East Carolina University School of Medicine serves the very rural area of
eastern North Carolina, where there are serious shortages of health care
providers. Telemedicine is helping to overcome this shortage by making
specialty medical consultations available to people in rural communities.
Between August 1992 and September 1996, ECU physicians conducted more than
1,000 clinical consultations via telemedicine. These consultations occurred in
29 different specialties (), with a majority in dermatology (55%). A typical distant
consultation involved a nurse at the “spoke site” (rural hospital,
rural clinic, or prison clinic) presenting the patient to the specialist
physician at the “hub site” (ECU School of Medicine in Greenville,
North Carolina). The physician would interact with the patient much like he or
she would in a face-to-face clinic visit.
Clinical Consultations by Specialty, August 8, 1992-September 3, 1996
The ECU telemedicine network is a scalable, hybrid communications network
that comprises T1, asynchronous transfer mode (ATM), plain old telephone
service (POTS), microwave, and SW56 transmission modes. A variety of
compression engines have been tested, deployed, and integrated into a
multichannel bridge that interconnects all of these technologies. This
multichannel bridge allows cross-platform communication. For example, our
ATM-based telemedicine sites routinely take part in continuing medical
education teleconferences that are primarily T1-based sites. Telemedicine at
ECU is not a “one-size-fits-all” model. Rather, it is a scalable
system designed to conform to the functional and financial constraints of the
hub (ECU School of Medicine) and the spoke sites (four rural hospitals, two
rural clinics, one maximum security prison, and one naval hospital).
A primary component of telemedicine at ECU is an optimized physician
workspace in which specialty physicians at ECU conduct consultations with
patients at the spoke sites. The ECU physicians sit in custom-designed, 6- by
12-feet, sound-proofed booths and have a range of telediagnostic tools
available (stethoscope, otoscope, ophthalmoscope, dermatology camera).
illustrates the basic
The physician workspace at the ECU School of Medicine. (Photo by Richard K.
Another component of the telemedicine system at ECU is an application that
connects a small, rural hospital's emergency department to a tertiary care
center's emergency department. Teleradiology services are included in this
application so that the tertiary care center can receive high-resolution
images of a patient's radiologic studies. This application uses North
Carolina's statewide network for high-speed video, audio, and data
communications over ATM/SONET, a switched broadband network. This network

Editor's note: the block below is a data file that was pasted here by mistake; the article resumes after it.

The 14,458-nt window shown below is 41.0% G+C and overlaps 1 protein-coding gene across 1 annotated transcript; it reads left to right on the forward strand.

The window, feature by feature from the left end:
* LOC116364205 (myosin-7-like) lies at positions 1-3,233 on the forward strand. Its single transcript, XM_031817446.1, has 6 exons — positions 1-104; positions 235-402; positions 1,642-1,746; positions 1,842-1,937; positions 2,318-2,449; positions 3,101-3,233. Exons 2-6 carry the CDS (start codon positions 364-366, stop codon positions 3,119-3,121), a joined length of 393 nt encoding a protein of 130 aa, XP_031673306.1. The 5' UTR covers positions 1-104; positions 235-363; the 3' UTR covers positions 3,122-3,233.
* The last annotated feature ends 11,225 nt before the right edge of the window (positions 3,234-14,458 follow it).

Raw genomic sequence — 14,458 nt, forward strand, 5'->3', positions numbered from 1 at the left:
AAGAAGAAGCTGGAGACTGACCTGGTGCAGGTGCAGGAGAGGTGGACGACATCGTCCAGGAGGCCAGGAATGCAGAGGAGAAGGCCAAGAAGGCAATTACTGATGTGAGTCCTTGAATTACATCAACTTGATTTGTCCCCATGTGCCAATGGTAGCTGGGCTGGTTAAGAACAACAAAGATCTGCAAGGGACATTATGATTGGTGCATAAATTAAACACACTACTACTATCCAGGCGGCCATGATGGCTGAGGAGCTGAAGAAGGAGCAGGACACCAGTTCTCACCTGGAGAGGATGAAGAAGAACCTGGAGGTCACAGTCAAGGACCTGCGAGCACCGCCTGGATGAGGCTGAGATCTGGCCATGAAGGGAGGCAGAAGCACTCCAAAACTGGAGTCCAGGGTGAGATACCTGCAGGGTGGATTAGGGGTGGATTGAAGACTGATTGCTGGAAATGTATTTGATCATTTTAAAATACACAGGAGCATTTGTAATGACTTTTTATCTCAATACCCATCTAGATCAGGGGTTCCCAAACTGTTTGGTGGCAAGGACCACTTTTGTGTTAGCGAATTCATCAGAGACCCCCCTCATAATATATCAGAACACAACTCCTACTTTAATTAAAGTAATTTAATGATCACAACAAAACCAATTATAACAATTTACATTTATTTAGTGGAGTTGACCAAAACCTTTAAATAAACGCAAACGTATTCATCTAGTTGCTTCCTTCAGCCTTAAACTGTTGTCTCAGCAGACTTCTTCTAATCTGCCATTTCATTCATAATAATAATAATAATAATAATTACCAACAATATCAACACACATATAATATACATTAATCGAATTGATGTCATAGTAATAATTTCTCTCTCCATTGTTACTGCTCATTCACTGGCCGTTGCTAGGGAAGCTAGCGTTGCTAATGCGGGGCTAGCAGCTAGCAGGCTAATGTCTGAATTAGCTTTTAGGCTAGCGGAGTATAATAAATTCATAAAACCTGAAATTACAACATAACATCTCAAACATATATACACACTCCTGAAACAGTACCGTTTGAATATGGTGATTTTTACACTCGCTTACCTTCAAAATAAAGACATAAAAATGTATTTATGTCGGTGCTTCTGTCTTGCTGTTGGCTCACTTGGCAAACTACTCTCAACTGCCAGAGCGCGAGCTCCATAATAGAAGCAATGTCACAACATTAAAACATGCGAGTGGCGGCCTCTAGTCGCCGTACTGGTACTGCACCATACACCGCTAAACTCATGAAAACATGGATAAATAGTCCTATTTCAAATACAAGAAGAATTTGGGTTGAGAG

includes all four medical schools in North Carolina, and ECU is one of the hub
sites. This network has been designed to protect patient privacy by using
dedicated 27 Mbps circuits for each telemedicine link. The links provide full
support for all telemedicine tools and include far-end camera controls and
full-motion, 30-frames-per-second video.
The newest component of telemedicine at ECU, a still-image transfer system
that uses standard telephone lines, illustrates the scalability of the
network. Compared with the emergency medicine application described above,
which uses the highest bandwidth and the most expensive technology available,
this application uses standard telephone service and equipment with a total
cost of less than $10,000. Using a video telephone, a primary care physician
on the Outer Banks of North Carolina can transmit dermatologic or orthopedic
images to specialty physicians at the ECU School of Medicine. The video phone
includes an image storage system, so multiple patient cases can be bulk
transmitted in a store-and-forward manner. Accessories for the system include
a dermatology camera and a document camera.
Two other components of telemedicine at ECU are distance learning and
administrative teleconferencing. Since 1991, over 3,000 educational programs,
conferences, and meetings have been conducted over the telemedicine system at
the ECU School of Medicine. These have included weekly transmission of family
medicine grand rounds to physicians at the rural sites on the Rural Eastern
Carolina Health Network (REACH-TV), administrative teleconferences, and
nursing courses broadcast to hospitals and community colleges in rural areas
of eastern North Carolina.
Along with the application currently in use, the telemedicine program at
ECU is also involved in research to develop the next generation of
telemedicine application and tools. The technologic research at ECU includes
things as diverse as the DOCking station, which explores the optimum physician
interface for next-generation telemedicine systems; hands-free, voice-operated
telediagnostic tools; and virtual reality (VR) simulations for medical
training. Two VR tools are currently in development: a binaural digital
stethoscope to provide spatialized heart and lung sounds, and a stereo
dermatology system that provides three-dimensional displays of skin lesions.
Our telemedicine network is growing and evolving as we learn more about the
potentials of this technology. However, certain design criteria are shaping